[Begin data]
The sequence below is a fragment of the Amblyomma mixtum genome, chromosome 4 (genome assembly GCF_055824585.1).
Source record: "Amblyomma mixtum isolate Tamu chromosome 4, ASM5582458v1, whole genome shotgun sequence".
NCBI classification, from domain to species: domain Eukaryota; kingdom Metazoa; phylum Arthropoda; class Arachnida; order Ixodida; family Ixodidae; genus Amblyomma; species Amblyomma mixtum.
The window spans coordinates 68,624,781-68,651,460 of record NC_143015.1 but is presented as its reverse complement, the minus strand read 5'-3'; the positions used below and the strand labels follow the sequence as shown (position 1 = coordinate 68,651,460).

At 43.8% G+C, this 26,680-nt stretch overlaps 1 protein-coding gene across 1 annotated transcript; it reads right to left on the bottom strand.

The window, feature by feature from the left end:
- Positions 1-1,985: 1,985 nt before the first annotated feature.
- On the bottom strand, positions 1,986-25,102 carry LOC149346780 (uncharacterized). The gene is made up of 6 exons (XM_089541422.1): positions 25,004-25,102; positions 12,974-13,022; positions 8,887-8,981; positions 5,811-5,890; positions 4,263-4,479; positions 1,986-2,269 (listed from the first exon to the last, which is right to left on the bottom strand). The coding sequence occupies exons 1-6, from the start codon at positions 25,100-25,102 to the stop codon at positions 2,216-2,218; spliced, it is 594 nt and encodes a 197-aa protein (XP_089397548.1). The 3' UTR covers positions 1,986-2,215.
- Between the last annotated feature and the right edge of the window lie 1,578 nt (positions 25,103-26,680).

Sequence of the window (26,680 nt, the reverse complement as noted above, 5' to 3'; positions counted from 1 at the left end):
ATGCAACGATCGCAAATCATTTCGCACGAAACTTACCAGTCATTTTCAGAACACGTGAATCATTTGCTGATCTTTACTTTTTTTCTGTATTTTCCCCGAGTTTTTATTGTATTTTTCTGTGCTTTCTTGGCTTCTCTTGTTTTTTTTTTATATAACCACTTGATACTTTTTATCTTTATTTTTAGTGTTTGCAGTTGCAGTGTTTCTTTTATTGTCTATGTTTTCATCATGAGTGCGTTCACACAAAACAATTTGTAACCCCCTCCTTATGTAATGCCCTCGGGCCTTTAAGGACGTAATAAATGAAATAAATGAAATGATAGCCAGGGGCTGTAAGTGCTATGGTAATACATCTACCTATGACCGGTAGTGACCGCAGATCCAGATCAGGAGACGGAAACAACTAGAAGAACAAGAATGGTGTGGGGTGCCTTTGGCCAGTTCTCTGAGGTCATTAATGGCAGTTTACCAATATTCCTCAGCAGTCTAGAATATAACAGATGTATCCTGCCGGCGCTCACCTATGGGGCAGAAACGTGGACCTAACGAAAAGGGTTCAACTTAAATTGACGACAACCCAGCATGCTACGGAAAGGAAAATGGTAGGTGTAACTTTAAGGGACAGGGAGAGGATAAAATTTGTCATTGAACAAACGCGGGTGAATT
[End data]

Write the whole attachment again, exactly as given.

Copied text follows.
The sequence below is a fragment of the Amblyomma mixtum genome, chromosome 4 (genome assembly GCF_055824585.1).
Source record: "Amblyomma mixtum isolate Tamu chromosome 4, ASM5582458v1, whole genome shotgun sequence".
NCBI classification, from domain to species: domain Eukaryota; kingdom Metazoa; phylum Arthropoda; class Arachnida; order Ixodida; family Ixodidae; genus Amblyomma; species Amblyomma mixtum.
The window spans coordinates 68,624,781-68,651,460 of record NC_143015.1 but is presented as its reverse complement, the minus strand read 5'-3'; the positions used below and the strand labels follow the sequence as shown (position 1 = coordinate 68,651,460).

At 43.8% G+C, this 26,680-nt stretch overlaps 1 protein-coding gene across 1 annotated transcript; it reads right to left on the bottom strand.

The window, feature by feature from the left end:
- Positions 1-1,985: 1,985 nt before the first annotated feature.
- On the bottom strand, positions 1,986-25,102 carry LOC149346780 (uncharacterized). The gene is made up of 6 exons (XM_089541422.1): positions 25,004-25,102; positions 12,974-13,022; positions 8,887-8,981; positions 5,811-5,890; positions 4,263-4,479; positions 1,986-2,269 (listed from the first exon to the last, which is right to left on the bottom strand). The coding sequence occupies exons 1-6, from the start codon at positions 25,100-25,102 to the stop codon at positions 2,216-2,218; spliced, it is 594 nt and encodes a 197-aa protein (XP_089397548.1). The 3' UTR covers positions 1,986-2,215.
- Between the last annotated feature and the right edge of the window lie 1,578 nt (positions 25,103-26,680).

Sequence of the window (26,680 nt, the reverse complement as noted above, 5' to 3'; positions counted from 1 at the left end):
ATGCAACGATCGCAAATCATTTCGCACGAAACTTACCAGTCATTTTCAGAACACGTGAATCATTTGCTGATCTTTACTTTTTTTCTGTATTTTCCCCGAGTTTTTATTGTATTTTTCTGTGCTTTCTTGGCTTCTCTTGTTTTTTTTTTATATAACCACTTGATACTTTTTATCTTTATTTTTAGTGTTTGCAGTTGCAGTGTTTCTTTTATTGTCTATGTTTTCATCATGAGTGCGTTCACACAAAACAATTTGTAACCCCCTCCTTATGTAATGCCCTCGGGCCTTTAAGGACGTAATAAATGAAATAAATGAAATGATAGCCAGGGGCTGTAAGTGCTATGGTAATACATCTACCTATGACCGGTAGTGACCGCAGATCCAGATCAGGAGACGGAAACAACTAGAAGAACAAGAATGGTGTGGGGTGCCTTTGGCCAGTTCTCTGAGGTCATTAATGGCAGTTTACCAATATTCCTCAGCAGTCTAGAATATAACAGATGTATCCTGCCGGCGCTCACCTATGGGGCAGAAACGTGGACCTAACGAAAAGGGTTCAACTTAAATTGACGACAACCCAGCATGCTACGGAAAGGAAAATGGTAGGTGTAACTTTAAGGGACAGGGAGAGGATAAAATTTGTCATTGAACAAACGCGGGTGAATT